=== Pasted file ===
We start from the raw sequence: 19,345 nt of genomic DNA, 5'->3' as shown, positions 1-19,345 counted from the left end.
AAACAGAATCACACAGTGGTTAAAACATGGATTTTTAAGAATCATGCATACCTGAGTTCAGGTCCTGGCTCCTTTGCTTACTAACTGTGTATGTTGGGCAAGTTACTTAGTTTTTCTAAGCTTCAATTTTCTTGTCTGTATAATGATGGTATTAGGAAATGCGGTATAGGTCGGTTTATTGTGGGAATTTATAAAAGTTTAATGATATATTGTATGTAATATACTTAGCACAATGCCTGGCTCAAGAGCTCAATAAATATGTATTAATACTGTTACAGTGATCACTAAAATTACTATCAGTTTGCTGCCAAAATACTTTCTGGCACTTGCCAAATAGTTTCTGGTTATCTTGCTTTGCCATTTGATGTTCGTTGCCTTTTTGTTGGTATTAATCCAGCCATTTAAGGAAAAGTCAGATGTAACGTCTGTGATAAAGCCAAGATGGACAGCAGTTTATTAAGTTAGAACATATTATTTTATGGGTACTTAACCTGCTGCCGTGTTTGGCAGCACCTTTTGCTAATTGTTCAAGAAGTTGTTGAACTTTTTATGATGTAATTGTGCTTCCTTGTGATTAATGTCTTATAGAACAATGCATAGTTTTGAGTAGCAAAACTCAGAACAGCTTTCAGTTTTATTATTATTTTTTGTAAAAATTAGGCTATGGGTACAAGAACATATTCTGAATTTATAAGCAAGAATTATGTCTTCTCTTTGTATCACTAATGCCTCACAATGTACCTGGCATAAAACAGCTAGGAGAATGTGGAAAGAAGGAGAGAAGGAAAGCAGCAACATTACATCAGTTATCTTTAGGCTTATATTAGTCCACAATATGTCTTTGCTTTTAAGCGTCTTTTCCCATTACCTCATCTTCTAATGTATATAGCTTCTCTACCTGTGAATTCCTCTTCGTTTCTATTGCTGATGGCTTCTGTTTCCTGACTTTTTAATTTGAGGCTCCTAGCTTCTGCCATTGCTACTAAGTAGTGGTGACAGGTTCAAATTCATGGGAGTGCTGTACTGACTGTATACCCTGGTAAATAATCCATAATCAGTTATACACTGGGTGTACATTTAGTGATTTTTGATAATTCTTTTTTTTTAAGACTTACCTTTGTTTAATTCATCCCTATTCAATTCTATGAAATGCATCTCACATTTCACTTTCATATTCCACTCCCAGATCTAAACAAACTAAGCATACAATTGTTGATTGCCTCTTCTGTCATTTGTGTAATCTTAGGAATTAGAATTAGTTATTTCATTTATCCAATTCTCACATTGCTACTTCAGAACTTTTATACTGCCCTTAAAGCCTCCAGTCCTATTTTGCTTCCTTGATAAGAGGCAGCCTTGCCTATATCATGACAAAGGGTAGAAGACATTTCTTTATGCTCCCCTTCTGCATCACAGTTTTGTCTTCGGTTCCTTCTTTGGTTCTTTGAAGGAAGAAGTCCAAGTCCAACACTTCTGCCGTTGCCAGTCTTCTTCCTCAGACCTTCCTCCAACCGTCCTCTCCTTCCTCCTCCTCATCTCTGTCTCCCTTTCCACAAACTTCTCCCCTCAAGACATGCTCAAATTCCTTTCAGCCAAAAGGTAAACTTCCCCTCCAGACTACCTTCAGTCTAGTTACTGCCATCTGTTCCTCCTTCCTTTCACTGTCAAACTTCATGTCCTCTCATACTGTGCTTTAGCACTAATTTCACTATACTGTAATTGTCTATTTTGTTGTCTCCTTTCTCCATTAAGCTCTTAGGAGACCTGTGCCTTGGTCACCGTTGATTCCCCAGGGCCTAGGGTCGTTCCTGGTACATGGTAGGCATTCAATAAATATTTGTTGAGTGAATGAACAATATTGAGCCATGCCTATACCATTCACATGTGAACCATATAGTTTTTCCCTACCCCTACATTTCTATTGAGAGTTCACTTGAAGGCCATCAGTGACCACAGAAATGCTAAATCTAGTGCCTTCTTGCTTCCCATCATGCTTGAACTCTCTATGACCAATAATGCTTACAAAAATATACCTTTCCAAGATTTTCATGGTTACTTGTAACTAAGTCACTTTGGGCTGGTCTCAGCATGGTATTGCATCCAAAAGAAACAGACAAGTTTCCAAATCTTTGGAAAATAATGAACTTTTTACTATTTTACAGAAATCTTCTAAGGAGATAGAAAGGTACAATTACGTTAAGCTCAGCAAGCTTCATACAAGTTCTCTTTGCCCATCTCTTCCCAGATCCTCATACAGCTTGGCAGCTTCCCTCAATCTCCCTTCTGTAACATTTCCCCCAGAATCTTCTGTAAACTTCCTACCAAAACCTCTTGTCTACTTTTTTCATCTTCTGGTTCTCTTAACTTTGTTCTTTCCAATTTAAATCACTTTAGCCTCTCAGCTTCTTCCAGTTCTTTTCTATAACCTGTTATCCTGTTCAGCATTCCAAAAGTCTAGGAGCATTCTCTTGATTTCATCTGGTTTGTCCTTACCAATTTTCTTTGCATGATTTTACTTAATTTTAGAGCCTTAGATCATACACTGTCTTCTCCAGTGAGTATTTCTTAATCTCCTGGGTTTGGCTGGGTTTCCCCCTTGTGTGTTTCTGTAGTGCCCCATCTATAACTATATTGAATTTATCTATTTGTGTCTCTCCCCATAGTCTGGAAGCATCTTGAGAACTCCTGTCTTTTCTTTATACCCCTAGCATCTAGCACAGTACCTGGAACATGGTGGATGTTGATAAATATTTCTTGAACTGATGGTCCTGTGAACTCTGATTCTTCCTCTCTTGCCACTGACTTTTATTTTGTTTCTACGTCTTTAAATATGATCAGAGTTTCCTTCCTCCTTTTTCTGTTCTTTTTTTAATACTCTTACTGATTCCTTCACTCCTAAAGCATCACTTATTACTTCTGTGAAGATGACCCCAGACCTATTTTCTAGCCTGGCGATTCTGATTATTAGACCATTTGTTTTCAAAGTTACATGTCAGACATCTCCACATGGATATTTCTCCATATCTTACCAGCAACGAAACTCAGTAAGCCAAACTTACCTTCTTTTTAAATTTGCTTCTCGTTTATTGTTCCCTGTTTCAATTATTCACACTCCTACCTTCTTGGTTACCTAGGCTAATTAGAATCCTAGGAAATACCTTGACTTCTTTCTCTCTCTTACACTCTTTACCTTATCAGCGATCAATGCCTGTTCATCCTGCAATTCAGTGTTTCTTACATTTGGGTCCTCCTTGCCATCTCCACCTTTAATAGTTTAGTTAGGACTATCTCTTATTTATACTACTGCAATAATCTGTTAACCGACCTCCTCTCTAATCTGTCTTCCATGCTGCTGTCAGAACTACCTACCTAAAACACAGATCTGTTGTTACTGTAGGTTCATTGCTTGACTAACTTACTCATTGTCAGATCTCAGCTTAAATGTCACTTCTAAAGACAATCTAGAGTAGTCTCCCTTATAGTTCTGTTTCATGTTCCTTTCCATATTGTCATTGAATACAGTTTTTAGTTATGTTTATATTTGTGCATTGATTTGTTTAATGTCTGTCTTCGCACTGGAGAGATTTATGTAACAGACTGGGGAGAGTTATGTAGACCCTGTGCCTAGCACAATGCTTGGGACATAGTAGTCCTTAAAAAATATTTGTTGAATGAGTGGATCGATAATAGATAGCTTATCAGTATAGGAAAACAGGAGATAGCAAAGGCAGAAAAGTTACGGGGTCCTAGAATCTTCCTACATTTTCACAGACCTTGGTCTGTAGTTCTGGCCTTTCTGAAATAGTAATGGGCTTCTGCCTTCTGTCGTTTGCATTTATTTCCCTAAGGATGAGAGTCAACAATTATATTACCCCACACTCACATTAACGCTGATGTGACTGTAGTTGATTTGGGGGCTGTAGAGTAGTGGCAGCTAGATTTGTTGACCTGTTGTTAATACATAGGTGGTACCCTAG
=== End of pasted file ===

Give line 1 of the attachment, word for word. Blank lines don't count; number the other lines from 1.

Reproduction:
We start from the raw sequence: 19,345 nt of genomic DNA, 5'->3' as shown, positions 1-19,345 counted from the left end.